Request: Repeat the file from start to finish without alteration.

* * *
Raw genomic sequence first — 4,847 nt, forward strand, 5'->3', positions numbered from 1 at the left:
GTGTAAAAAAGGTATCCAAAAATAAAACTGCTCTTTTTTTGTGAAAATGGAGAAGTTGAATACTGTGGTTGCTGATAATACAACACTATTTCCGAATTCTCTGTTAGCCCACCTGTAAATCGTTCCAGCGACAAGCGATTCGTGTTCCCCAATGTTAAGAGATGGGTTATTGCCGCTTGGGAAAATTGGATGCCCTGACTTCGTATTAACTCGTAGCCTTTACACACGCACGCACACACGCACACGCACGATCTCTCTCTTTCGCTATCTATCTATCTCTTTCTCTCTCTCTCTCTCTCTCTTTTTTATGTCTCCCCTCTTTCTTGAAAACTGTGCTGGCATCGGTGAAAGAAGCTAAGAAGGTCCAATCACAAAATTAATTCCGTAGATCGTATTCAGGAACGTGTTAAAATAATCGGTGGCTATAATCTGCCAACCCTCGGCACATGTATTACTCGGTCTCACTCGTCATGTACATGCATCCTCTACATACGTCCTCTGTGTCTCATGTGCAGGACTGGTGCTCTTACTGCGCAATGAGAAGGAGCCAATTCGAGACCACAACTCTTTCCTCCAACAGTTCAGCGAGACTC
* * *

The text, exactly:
Raw genomic sequence first — 4,847 nt, forward strand, 5'->3', positions numbered from 1 at the left:
GTGTAAAAAAGGTATCCAAAAATAAAACTGCTCTTTTTTTGTGAAAATGGAGAAGTTGAATACTGTGGTTGCTGATAATACAACACTATTTCCGAATTCTCTGTTAGCCCACCTGTAAATCGTTCCAGCGACAAGCGATTCGTGTTCCCCAATGTTAAGAGATGGGTTATTGCCGCTTGGGAAAATTGGATGCCCTGACTTCGTATTAACTCGTAGCCTTTACACACGCACGCACACACGCACACGCACGATCTCTCTCTTTCGCTATCTATCTATCTCTTTCTCTCTCTCTCTCTCTCTCTTTTTTATGTCTCCCCTCTTTCTTGAAAACTGTGCTGGCATCGGTGAAAGAAGCTAAGAAGGTCCAATCACAAAATTAATTCCGTAGATCGTATTCAGGAACGTGTTAAAATAATCGGTGGCTATAATCTGCCAACCCTCGGCACATGTATTACTCGGTCTCACTCGTCATGTACATGCATCCTCTACATACGTCCTCTGTGTCTCATGTGCAGGACTGGTGCTCTTACTGCGCAATGAGAAGGAGCCAATTCGAGACCACAACTCTTTCCTCCAACAGTTCAGCGAGACTC